The Southwestern Historical Quarterly, Volume 50, July 1946 - April, 1947 Page: 309
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them in the back. There are twenty-six pages of footnotes, and
these the average historian, as I know him, would have been
glad to see at the bottom of the pages on which the occasion
for their use arose. Perhaps other readers would have enjoyed
reading them, thus conveniently placed.
In the preface Mr. Willison makes clear his reasons for
writing this book. He has found the Pilgrims "praised for
accomplishing what they never attempted or intended." He
has found them also "even more foolishly abused for possessing
attitudes and attributes quite foreign to them." Again, he
has found that "they are still generally confused-to their great
disadvantage-with the Puritans who settled to the north of
them around Boston Bay." He has, therefore, decided to let
the Saints and Strangers of New Plymouth "tell their own
story . . . in their own words. They were always quite able
to speak for themselves," he says, "and never had any diffi-
dence in doing so. They wrote marvelous letters, as fresh and
crisp today as when penned three centuries ago. Though rela-
tively few, their chronicles are remarkably rich in the very
stuff of human life. They will stand forever as a bright clear
mirror of all the hopes and fears that lie closest to men's
Besides the notes in the back of the book, there is an Appen-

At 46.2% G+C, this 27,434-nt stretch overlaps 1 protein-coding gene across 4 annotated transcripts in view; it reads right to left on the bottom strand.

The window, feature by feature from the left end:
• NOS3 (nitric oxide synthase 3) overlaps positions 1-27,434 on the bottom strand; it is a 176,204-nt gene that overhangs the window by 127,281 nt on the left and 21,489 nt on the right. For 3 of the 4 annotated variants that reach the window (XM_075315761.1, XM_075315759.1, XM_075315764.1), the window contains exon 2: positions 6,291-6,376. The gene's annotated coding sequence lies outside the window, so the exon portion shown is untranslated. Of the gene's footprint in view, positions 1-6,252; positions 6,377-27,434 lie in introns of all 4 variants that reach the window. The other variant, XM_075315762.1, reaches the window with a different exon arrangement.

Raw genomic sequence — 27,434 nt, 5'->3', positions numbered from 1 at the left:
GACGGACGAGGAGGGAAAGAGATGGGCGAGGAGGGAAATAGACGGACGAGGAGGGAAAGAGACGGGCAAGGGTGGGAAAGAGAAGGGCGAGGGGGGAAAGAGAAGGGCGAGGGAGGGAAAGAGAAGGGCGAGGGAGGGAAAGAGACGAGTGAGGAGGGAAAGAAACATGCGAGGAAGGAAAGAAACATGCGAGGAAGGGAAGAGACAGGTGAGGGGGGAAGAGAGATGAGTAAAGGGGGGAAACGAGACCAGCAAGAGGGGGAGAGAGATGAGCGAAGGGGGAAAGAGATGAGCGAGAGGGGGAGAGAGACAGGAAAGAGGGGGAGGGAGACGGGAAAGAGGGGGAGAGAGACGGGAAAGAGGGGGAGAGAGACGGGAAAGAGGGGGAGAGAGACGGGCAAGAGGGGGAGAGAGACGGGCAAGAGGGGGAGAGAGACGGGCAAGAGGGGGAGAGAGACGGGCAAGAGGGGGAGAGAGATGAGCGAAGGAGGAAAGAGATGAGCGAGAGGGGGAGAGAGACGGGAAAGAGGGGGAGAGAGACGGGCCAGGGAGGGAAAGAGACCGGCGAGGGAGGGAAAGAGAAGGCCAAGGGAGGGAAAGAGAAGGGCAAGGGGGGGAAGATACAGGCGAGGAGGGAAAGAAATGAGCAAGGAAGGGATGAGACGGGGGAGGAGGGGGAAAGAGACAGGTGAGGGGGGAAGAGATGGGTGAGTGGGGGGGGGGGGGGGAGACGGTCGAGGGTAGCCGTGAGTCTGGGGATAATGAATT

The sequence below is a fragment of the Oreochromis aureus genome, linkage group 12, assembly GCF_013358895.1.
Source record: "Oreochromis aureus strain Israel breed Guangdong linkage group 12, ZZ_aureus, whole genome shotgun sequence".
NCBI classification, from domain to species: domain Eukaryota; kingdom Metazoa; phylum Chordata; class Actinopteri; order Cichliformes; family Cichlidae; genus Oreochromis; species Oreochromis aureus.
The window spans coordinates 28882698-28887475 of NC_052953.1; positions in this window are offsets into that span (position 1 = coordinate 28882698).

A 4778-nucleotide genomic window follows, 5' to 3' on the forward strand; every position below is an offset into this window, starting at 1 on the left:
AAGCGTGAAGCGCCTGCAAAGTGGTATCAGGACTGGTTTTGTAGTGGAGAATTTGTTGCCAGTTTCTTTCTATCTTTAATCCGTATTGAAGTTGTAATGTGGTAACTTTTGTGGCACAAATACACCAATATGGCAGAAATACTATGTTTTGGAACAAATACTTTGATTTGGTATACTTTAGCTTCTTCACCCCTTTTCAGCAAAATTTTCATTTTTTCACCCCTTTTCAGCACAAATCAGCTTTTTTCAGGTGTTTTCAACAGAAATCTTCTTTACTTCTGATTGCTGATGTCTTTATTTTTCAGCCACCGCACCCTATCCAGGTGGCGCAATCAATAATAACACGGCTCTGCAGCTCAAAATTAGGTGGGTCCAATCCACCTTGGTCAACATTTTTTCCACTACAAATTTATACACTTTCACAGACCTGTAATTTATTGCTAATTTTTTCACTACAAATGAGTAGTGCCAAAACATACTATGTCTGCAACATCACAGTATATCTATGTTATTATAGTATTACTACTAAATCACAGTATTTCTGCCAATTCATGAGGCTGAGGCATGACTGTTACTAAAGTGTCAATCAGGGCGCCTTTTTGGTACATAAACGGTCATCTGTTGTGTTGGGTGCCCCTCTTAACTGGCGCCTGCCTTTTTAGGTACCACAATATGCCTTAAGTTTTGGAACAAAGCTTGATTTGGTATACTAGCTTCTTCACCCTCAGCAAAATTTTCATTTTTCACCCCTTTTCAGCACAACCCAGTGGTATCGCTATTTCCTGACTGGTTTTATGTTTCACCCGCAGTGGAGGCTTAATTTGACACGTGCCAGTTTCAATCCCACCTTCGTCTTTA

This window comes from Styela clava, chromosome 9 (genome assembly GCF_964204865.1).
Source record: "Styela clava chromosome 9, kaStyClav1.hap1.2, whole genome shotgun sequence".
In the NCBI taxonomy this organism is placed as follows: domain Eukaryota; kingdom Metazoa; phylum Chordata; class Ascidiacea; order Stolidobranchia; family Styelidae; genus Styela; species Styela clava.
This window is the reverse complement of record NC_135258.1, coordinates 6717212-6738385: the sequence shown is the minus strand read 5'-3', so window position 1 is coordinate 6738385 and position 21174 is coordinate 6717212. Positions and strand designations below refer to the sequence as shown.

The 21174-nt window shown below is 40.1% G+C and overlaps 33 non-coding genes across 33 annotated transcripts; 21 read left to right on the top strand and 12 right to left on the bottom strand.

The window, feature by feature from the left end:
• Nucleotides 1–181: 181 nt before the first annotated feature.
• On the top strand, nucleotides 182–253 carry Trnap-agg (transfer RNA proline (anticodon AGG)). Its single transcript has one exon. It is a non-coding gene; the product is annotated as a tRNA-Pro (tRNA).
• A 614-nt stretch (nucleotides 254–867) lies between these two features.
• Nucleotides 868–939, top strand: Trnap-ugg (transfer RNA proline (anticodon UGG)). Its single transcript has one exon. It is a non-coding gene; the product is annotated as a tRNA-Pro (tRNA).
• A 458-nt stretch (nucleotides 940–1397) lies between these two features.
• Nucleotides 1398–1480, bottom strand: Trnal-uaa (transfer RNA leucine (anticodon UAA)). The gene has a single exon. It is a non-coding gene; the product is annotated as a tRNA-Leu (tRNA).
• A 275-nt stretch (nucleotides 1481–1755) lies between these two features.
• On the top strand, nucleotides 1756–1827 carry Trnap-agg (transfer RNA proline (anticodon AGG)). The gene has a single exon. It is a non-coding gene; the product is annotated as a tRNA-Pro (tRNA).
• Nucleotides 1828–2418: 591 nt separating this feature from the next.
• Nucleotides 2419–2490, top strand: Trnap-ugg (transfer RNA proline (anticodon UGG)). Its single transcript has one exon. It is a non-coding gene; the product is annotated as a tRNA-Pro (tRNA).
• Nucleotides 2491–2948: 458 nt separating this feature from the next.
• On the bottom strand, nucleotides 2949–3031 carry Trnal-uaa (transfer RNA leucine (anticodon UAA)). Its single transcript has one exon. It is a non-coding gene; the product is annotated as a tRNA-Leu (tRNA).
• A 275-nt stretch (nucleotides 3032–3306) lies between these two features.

dix A, which contains the names of all the settlers in New
Plymouth-saints, strangers, and others-a total of 362 per-
sons. Down through the years four presidents have descended
from the Mayflower immigrants: Zachary Taylor, Ulysses S.
Grant, William Howard Taft, and Franklin Delano Roosevelt.
Appendix B lists the officers of the Old Colony and of the
Pilgrim Church. A selective bibliography covering eight pages
and listing two hundred works of various kinds, under the
headings of Pilgrim Works and Documents, Other Contemp-
orary Sources, and General and Special, indicates the pains-
taking work performed by the author to get the facts for the
story. The index of nineteen pages appears ample.
And the story? Well, I have refrained from discussing any
of its salient points since I felt that I could not do them justice.
After all, you will want to read the story, as many others have
done. I think I can assure you that you will not be satisfied
Here’s what’s next.
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Texas State Historical Association. The Southwestern Historical Quarterly, Volume 50, July 1946 - April, 1947, periodical, 1947; Austin, Texas. (texashistory.unt.edu/ark:/67531/metapth101117/m1/356/: accessed July 28, 2017), University of North Texas Libraries, The Portal to Texas History, texashistory.unt.edu; crediting Texas State Historical Association.